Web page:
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New custom design option in JMP 14: A-optimality criteria

JMP has a long track-record of adding useful methods to aid the work of scientists, engineers, researchers and analysts. What inspires the addition of these new methods? Often, there is a story behind the inspiration to include new methods, and in the case of A-optimal designs, it starts with the dissertation of a PhD student named Jon Stallings, who is now Assistant Professor of Statistics at North Carolina State University.

Our own Bradley Jones, Distinguished Research Fellow in the JMP division, served on the dissertation committee for Jon, whose dissertation, General Weighted Optimality of Designed Experiments, includes the motivating use case for adding A-optimality criteria to the custom design capabilities in JMP.

Jon shared his thoughts on the inclusion of A-optimality designs in JMP 14:

 

“Calling a design optimal can be very misleading for practitioners. It is important for practitioners to understand that a design is found to be optimal with respect to a summary measure of that design’s analysis performance. The summary comes with a loss of information about that design’s performance and practitioners should be aware of how the optimality criterion relates to their analysis goals. The D-criterion is by far the most popular criterion and works very well for response surface designs which place equal emphasis on estimating main effects and interactions. If one wanted to place greater emphasis on estimating some effects over others, the D-criterion would not be appropriate. Including weighted-A criteria in JMP 14 gives practitioners more flexibility in design selection and allows them to tailor a design to their specific goals. JMP’s powerful Custom Design platform allows practitioners to quickly generate and compare competing designs under these criteria and become more involved in design selection.”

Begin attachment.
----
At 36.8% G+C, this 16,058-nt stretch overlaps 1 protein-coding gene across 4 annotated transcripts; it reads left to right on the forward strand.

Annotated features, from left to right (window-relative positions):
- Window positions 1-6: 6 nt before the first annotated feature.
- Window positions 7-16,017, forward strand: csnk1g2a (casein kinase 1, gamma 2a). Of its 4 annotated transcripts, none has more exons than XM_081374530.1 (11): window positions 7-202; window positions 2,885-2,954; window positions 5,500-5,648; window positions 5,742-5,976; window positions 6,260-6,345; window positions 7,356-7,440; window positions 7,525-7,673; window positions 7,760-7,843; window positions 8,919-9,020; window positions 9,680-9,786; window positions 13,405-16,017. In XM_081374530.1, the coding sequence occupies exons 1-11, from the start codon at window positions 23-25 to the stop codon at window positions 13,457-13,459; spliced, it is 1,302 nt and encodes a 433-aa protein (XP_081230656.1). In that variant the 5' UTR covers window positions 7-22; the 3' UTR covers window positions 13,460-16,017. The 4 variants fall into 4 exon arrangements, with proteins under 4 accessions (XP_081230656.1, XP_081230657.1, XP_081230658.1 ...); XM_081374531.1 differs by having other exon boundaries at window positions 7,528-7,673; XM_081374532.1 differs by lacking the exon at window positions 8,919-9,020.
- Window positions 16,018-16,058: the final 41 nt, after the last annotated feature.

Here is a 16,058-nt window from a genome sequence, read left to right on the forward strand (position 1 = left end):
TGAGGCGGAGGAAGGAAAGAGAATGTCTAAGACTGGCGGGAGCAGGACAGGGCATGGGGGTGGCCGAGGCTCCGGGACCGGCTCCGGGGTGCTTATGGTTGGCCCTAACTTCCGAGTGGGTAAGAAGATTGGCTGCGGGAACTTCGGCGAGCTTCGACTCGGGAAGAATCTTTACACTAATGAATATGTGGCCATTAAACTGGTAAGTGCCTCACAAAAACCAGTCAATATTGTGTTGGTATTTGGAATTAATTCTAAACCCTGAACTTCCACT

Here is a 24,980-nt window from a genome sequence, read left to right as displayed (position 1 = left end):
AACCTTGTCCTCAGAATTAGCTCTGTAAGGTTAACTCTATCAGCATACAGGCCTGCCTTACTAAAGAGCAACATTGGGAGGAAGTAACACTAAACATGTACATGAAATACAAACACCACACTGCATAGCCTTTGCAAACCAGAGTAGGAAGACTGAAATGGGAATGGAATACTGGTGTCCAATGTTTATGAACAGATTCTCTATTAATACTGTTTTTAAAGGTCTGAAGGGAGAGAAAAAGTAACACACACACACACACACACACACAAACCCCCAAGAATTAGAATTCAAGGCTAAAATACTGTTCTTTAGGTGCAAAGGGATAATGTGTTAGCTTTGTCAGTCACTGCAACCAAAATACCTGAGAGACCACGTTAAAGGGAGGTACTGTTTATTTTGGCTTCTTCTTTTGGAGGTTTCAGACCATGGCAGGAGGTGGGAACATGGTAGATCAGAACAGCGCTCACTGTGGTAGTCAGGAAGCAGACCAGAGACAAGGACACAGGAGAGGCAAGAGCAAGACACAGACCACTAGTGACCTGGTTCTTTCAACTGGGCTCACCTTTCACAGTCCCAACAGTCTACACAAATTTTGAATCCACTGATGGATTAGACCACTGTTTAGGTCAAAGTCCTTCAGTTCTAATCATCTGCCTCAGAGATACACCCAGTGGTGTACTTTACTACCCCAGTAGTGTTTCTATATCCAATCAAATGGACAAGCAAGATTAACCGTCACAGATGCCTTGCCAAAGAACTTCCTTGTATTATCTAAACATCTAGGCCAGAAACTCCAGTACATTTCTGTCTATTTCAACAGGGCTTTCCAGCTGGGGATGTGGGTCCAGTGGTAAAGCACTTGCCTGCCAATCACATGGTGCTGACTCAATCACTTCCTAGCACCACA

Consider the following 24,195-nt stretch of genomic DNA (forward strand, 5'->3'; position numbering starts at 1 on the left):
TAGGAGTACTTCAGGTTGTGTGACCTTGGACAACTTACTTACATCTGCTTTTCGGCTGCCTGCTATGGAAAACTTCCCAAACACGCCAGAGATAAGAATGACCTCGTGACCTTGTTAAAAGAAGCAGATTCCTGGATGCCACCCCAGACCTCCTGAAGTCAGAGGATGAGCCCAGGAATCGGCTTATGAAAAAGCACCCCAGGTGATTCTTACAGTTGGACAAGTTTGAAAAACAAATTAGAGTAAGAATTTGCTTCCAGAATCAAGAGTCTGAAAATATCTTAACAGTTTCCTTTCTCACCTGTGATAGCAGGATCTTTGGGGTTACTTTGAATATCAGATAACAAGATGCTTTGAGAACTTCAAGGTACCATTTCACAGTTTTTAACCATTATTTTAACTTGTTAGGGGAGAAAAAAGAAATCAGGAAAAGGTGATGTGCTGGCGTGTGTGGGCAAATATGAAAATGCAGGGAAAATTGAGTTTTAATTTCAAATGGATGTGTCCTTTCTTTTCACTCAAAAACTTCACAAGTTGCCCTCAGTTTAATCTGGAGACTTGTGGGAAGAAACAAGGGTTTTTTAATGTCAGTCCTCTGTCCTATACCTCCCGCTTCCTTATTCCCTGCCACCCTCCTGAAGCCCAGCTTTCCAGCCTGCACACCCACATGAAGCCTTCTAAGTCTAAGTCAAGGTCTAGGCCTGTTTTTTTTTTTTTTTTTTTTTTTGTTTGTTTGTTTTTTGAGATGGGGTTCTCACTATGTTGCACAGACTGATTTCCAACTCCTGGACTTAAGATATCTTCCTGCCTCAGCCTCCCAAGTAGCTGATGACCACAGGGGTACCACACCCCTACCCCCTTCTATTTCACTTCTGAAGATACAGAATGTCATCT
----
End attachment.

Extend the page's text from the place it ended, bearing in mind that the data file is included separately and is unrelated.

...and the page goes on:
As Brad explains, “A-optimal and D-optimal designs are similar, but A-optimal designs allow for putting different emphasis on groups of parameters through weighting and the optimality criteria is easy to understand. Depending on the situation, you may want to emphasize main effects more, or second-order effects and weighted A-optimal designs give you the flexibility to do that.”

In this example comparing A-optimal and D-optimal designs, the A-optimal design has more desirable properties. The D-optimal design has messier correlation structures and the design diagnostics for the A-optimal design are much better.

 

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This is a simple example, but it conveys the potential for A-optimal designs to give you flexibility to emphasize some effects over others and create a design that can better meet your needs.

A-optimality criteria is a relatively new research area in design of experiments, and we are pleased to include it in JMP 14. You can expect more detailed blog posts on new DOE features later in the year.